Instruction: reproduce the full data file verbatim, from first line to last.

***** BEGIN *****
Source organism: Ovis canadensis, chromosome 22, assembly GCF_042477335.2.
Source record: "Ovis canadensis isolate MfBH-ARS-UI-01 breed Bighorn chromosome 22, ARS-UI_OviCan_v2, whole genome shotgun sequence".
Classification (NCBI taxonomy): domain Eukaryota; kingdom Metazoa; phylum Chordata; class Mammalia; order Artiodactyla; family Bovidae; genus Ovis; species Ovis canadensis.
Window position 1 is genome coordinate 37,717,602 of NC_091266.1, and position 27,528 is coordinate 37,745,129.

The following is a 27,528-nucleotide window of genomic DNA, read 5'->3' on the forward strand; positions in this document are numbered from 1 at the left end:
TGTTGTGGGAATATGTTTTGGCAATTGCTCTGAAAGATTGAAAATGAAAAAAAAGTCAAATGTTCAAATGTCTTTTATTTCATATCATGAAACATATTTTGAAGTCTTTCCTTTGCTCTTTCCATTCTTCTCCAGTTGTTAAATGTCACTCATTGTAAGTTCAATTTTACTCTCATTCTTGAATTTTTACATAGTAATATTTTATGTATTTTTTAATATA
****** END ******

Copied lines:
Source organism: Ovis canadensis, chromosome 22, assembly GCF_042477335.2.
Source record: "Ovis canadensis isolate MfBH-ARS-UI-01 breed Bighorn chromosome 22, ARS-UI_OviCan_v2, whole genome shotgun sequence".
Classification (NCBI taxonomy): domain Eukaryota; kingdom Metazoa; phylum Chordata; class Mammalia; order Artiodactyla; family Bovidae; genus Ovis; species Ovis canadensis.
Window position 1 is genome coordinate 37,717,602 of NC_091266.1, and position 27,528 is coordinate 37,745,129.

The following is a 27,528-nucleotide window of genomic DNA, read 5'->3' on the forward strand; positions in this document are numbered from 1 at the left end:
TGTTGTGGGAATATGTTTTGGCAATTGCTCTGAAAGATTGAAAATGAAAAAAAAGTCAAATGTTCAAATGTCTTTTATTTCATATCATGAAACATATTTTGAAGTCTTTCCTTTGCTCTTTCCATTCTTCTCCAGTTGTTAAATGTCACTCATTGTAAGTTCAATTTTACTCTCATTCTTGAATTTTTACATAGTAATATTTTATGTATTTTTTAATATA